Abbas rules out re-election, complicating peace efforts

 Palestinian president Mahmud Abbas said on Thursday he will not seek re-election as he voiced frustration with the US position on Israeli settlements and delivered a major blow to Washington's Middle East peace efforts.

"I do not wish to run in the next elections," Abbas said in a televised speech in Ramallah after earlier informing the Palestine Liberation Organisation (PLO) and his own secular Fatah party of his decision.

"This is not a stunt. I hope that everyone will understand this decision and I will take further steps in this regard."

Palestinian officials had earlier said that Abbas's decision was motivated by his disappointment with US efforts to halt Israeli settlement construction, which he had said must happen before the resumption of peace talks.

U.S. Secretary of State Hillary Clinton shakes hands with Germany's Foreign Minister Guido Westerwelle (L) during a news conference at the State Department in Washington, November 5, 2009.

Abbas did not connect the decision directly to the stalled peace process, but said he was "surprised" by Washington's apparent decision not to insist on a complete Israeli settlement freeze.

"We welcomed it, and were optimistic when (US) President (Barack) Obama announced the need for a complete halt to settlements including natural growth," he said. "We were surprised by his (later) support for the Israeli position."

Abbas last month called for presidential and parliamentary elections to be held on the constitutionally-mandated date of January 24, but the Islamist Hamas movement ruling Gaza rejected the call, throwing the vote into question.

It was also not clear who would run in Abbas's place, with senior leaders of the PLO and Fatah rejecting his decision earlier in the day and insisting his candidacy had their full support. Abbas: Palestinian moderate frustrated by Israel

Senior Fatah official Nabil Shaath said that Abbas, 74, made his decision out of "frustration" with the failure of US efforts to freeze Israeli settlements.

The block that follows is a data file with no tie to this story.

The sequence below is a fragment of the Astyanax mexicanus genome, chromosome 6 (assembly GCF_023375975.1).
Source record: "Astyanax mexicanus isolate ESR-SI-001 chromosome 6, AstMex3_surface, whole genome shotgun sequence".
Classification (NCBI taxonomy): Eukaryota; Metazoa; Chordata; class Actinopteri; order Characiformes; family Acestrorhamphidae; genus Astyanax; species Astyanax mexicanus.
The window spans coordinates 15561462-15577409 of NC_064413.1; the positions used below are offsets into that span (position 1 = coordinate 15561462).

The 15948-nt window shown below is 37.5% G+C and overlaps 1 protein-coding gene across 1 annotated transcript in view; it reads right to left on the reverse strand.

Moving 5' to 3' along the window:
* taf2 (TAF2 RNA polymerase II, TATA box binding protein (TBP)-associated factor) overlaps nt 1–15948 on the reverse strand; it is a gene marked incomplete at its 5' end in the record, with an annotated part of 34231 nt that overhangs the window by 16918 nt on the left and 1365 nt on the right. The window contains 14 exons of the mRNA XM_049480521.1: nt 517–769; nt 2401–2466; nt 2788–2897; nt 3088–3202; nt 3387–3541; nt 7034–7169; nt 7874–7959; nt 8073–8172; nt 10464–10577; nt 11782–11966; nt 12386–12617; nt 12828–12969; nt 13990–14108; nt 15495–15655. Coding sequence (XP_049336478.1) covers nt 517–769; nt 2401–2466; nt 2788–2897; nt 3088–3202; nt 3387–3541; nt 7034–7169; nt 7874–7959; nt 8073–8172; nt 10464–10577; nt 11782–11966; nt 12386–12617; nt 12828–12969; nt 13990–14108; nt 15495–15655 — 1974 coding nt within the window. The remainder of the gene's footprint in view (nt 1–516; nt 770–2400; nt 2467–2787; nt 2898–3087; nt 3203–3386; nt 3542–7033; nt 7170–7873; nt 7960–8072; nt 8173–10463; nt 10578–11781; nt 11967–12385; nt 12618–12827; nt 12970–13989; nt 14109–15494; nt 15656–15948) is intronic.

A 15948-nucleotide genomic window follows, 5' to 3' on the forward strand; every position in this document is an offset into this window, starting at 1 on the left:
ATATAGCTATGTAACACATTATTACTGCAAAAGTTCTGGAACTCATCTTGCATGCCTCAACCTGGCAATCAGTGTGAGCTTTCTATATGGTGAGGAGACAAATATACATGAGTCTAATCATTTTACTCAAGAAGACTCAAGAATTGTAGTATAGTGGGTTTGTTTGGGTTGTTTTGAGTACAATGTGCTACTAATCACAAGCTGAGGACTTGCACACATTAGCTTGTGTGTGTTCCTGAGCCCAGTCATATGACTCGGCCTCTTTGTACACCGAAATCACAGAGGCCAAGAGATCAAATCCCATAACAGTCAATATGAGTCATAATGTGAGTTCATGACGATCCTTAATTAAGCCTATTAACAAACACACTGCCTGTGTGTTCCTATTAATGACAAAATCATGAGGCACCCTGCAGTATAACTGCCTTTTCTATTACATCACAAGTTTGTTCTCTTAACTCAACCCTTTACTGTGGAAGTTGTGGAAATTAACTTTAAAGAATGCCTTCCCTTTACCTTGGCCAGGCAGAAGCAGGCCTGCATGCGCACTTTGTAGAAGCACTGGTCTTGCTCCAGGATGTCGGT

Abbas's frustration was said to have peaked when US Secretary of State Hillary Clinton praised an Israeli proposal for some settlement limits as "unprecedented" after months of Washington demanding a full freeze.

Clinton later clarified that the Obama administration still considers settlements "illegitimate" but also called on the two sides to resume negotiations even without the freeze demanded by the Palestinians.

On Thursday Clinton said she hoped to work with Abbas in "any new capacity" and that the United States has "tremendous respect" for him.

Shaath said Abbas felt he had done everything required of him under the internationally adopted 2003 roadmap agreement, which called on the Palestinians to improve security, but had received nothing in return.

In 2007, Abbas launched a massive security crackdown in the West Bank led by US-trained Palestinian forces that has transformed many former militant strongholds and been praised by the United States and Israel.

The roadmap also calls on Israel to remove all outpost settlements erected after 2001 and to halt settlement activity, but thus far Israel has rebuffed US and international demands for a complete settlement freeze.

Nearly half a million Jewish settlers live in the West Bank, including east Jerusalem, territory captured by Israel in the 1967 Six Day War and claimed by the Palestinians as part of their promised state.

Abbas was elected president in 2005 following the death of the iconic Palestinian leader Yasser Arafat.

The Islamist Hamas movement, which drove Abbas's forces from the Gaza Strip in June 2007, no longer recognises him as president because his four-year term officially ended in January this year.

Hamas declined to comment on the president's announcement regarding his candidacy, calling it an "internal Fatah matter," but blamed the decision on the United States and Israel.

"We in Hamas consider this step to be a message of rebuke to his American and Israeli friends after they ignored him and turned him into a mere tool," Hamas spokesman Sami Abu Zuhri told AFP.

Hamas has rejected the elections as "unconstitutional" because of Abbas's status and has vowed to prevent them being held in the Gaza Strip.

The two main factions have been struggling to reach a reconciliation agreement with Egyptian mediation, but the efforts stalled last month when Hamas refused to sign a document proposed by Cairo and signed by Fatah.

source AFP

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